The US State Department's "deputy for coups" Victoria Nuland, while testifying before Congress about "thousands of Russian troops having invaded Ukraine", also presumed to interfere in Russian internal affairs when she "demanded" a criminal probe into the Nemtsov shooting "that meets international standards" to "find the shooter and who ordered it". The latter was a scurrilous swipe at Putin.
Contrast that hyped-reaction with the relative dearth of concern over the contract-killings of three opposition figures in Kiev this week.
One of the victims was well-known newspaper editor Oles Buzina; the other was a former senior lawmaker in the Ukrainian parliament. All victims had been outspoken and effective critics of the Western-backed regime. Their killings follow a spate of at least four other suspicious deaths among opposition figures associated with the ousted government of Viktor Yanukovych, who was deposed last February by Western-backed Neo-Nazi demagogues and their SS-styled paramilitaries.
Those combined deaths point to an orchestrated campaign of political murders to snuff out critical voices.
However, the Western media's response to the political killings in Kiev, compared with the shooting of Boris Nemtsov, has been studiously muted. There are no high-profile calls for "transparent investigations" and no innuendoes against the Western-backed President Petro Poroshenko, or other members of the Kiev regime.
Indeed, the Western media in its relatively scant coverage of the recent Kiev killings have perversely inferred that the victims were either deserving of their fate, or that the murders were carried out by Russian agents in a bid to smear the Kiev regime and further destabilise the country. Talk about not dealing with the facts!
France 24's correspondent Gulliver Cragg told the news anchor in Paris that his Kiev "sources" described the victim Oles Buzina as a "polemicist" (inferring trouble-maker) and that it was "wrong to even describe Buzina as a journalist".
That broadcast by France 24 is a disgrace to journalism, ethics and international law. In effect, it purports to say "Buzina deserved it".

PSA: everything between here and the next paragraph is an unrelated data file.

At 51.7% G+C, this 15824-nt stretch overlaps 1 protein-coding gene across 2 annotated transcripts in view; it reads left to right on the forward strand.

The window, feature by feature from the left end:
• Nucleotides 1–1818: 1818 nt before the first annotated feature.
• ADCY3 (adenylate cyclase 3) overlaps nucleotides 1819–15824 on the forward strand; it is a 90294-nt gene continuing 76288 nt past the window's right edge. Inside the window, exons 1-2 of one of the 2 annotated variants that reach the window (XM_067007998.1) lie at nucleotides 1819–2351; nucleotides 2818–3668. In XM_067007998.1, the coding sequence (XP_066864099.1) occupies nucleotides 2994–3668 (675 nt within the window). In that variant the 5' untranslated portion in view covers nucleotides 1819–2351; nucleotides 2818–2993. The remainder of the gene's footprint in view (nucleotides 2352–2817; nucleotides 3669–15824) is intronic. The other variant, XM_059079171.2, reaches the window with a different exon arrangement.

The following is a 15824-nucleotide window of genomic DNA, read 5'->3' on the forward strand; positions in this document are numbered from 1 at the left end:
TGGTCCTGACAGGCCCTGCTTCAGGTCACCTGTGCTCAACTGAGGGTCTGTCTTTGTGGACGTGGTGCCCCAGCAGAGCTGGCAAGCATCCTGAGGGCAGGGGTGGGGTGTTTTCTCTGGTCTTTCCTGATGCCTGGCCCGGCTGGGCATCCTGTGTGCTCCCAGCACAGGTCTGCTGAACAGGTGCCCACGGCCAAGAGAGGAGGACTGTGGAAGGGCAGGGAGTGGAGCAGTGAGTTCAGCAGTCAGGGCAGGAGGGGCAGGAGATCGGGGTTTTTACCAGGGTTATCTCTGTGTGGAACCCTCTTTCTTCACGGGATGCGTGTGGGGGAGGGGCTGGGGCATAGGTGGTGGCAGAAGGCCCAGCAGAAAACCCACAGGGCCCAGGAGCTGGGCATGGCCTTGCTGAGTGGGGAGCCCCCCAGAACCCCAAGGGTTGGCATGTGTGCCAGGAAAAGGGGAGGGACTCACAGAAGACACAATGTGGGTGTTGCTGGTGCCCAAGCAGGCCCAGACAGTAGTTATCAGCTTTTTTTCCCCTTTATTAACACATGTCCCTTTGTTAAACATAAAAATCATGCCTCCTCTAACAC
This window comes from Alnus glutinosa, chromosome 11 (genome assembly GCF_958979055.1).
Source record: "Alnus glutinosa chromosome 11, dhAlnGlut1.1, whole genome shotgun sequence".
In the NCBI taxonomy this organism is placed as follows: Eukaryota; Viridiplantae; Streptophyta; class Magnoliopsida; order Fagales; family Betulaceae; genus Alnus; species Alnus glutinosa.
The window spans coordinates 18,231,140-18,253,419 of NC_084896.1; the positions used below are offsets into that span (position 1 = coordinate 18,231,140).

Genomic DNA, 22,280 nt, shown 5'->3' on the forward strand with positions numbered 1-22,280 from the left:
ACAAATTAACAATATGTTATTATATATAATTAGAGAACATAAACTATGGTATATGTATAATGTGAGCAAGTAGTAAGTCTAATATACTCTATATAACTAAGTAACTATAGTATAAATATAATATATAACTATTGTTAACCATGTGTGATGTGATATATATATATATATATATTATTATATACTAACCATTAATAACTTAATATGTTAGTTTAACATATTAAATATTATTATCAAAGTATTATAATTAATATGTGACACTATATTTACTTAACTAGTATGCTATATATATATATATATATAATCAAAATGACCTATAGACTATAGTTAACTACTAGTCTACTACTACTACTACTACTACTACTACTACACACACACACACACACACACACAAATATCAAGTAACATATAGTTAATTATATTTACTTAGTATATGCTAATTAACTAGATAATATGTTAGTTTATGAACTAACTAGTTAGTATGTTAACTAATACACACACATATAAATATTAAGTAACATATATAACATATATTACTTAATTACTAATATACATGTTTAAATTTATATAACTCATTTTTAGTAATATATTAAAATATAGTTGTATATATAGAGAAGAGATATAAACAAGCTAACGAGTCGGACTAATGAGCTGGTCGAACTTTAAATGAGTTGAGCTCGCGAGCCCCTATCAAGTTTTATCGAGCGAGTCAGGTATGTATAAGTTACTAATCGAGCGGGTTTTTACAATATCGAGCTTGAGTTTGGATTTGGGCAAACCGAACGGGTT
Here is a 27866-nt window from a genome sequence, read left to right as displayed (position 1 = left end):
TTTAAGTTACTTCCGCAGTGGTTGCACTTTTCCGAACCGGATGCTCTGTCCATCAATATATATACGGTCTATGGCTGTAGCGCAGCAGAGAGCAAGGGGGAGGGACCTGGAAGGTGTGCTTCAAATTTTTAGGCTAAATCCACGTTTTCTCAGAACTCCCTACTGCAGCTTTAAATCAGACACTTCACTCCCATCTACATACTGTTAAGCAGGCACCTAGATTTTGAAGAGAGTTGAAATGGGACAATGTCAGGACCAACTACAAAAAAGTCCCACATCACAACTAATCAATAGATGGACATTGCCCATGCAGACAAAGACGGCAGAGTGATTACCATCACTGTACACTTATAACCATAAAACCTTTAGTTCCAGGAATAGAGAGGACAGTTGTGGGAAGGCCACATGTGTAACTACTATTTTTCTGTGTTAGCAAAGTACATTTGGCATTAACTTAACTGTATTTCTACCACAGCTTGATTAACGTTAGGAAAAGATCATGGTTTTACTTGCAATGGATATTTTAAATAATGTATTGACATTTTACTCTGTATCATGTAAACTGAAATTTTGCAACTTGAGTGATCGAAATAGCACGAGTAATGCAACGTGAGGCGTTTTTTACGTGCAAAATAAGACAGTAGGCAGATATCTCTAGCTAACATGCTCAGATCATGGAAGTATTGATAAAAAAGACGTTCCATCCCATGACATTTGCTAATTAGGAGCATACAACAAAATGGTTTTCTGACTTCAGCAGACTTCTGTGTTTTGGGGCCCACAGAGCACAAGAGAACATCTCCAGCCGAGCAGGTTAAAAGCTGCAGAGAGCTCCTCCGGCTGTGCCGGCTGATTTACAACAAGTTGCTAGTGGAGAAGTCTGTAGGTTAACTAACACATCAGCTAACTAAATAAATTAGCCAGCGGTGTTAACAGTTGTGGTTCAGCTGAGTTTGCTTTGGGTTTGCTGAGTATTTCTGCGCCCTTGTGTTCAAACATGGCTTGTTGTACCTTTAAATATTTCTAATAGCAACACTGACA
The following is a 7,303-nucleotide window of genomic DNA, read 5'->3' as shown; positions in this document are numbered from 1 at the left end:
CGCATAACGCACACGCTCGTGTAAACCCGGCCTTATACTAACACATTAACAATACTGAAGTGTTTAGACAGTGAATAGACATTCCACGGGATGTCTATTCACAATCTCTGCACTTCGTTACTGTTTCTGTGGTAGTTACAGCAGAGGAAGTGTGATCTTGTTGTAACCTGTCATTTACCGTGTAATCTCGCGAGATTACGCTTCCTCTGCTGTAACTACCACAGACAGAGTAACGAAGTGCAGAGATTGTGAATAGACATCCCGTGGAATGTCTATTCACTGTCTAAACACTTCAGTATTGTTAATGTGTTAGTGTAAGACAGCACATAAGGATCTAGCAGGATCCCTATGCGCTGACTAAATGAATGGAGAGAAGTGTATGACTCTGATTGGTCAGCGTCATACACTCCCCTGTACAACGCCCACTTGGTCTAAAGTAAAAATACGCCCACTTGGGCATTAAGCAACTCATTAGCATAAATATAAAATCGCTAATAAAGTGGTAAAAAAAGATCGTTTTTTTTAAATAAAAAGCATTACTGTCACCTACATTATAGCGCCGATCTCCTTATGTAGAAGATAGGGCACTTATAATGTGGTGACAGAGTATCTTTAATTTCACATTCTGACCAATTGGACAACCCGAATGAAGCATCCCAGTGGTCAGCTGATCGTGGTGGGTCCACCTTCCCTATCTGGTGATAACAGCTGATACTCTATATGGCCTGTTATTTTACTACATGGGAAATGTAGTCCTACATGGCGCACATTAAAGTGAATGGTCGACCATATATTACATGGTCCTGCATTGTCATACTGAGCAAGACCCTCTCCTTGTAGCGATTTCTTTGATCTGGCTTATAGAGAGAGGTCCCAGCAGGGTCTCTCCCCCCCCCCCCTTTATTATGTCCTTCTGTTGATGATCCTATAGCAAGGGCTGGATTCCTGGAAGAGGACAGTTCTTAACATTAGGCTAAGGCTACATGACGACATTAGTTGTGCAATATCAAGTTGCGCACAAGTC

By the way, it is by no means the first time that France 24's Gulliver Cragg has acted as a shameful mouthpiece for the Kiev regime. Back in May last year following the murder of more than 40 people in the Odessa Customs Building massacre, he alluded to claims that those killings may have been carried out by Russian agents to blacken the Kiev regime. Again, in complete denial of the facts that implicate the Kiev regime as the perpetrators.
Which brings us to the Financial Times' spin on the latest assassinations in Kiev. Its report quotes Kiev's interior ministry advisor Anton Geraschenko as claiming that the "murders were organised by Russian intelligence agencies to create an atmosphere of terror and hysteria in Kiev".
From a Kiev ministry figure that's hardly a statement adhering to "international standards" of criminal investigation.
Additionally, the London-based FT prominently quotes the president, Poroshenko, as suggesting that the killings were also sanctioned from Moscow. With incandescent rage, Poroshenko says that the shootings "played into the hands of our enemies… aimed at destabilising the internal political situation in Ukraine, at discrediting the political choice of the Ukrainian people."
Neither France 24 nor the Financial Times quote people who could more plausibly claim that the murders were the dirty work of the Kiev regime.
We pick those two media outlets merely as examples of the general Western response, not only on the topic of political assassinations in Kiev but on the whole Ukrainian conflict.
Rather than investigating the real political climate under the Western-backed regime in Kiev — Neo-Nazi, anti-Russia, illegal, fascistic, war criminality, proven gangsterism — the Western media swing into denial mode, whitewash mode and disinformation mode to cast aspersions on Moscow.
Western media may pride itself with vain self-congratulating descriptions of "independent news, freedom of thought and expression, fearless defenders of truth" and so on. But the truth is that Western corporate so-called news media are simply this: one giant troll army marching in lockstep with the political agenda of Washington and its coterie of Western allies.
Ukraine and Russia are merely one manifestation among many of the Western media's total propaganda function. That function has been around for decades, but it is only now becoming abundantly transparent.
Western politicians may fret about the Western public being invaded by an alleged Russian troll army and Kremlin propaganda. When the reality is that the Western public is already under oppressive occupation of a troll army — otherwise known as Western corporate "news media".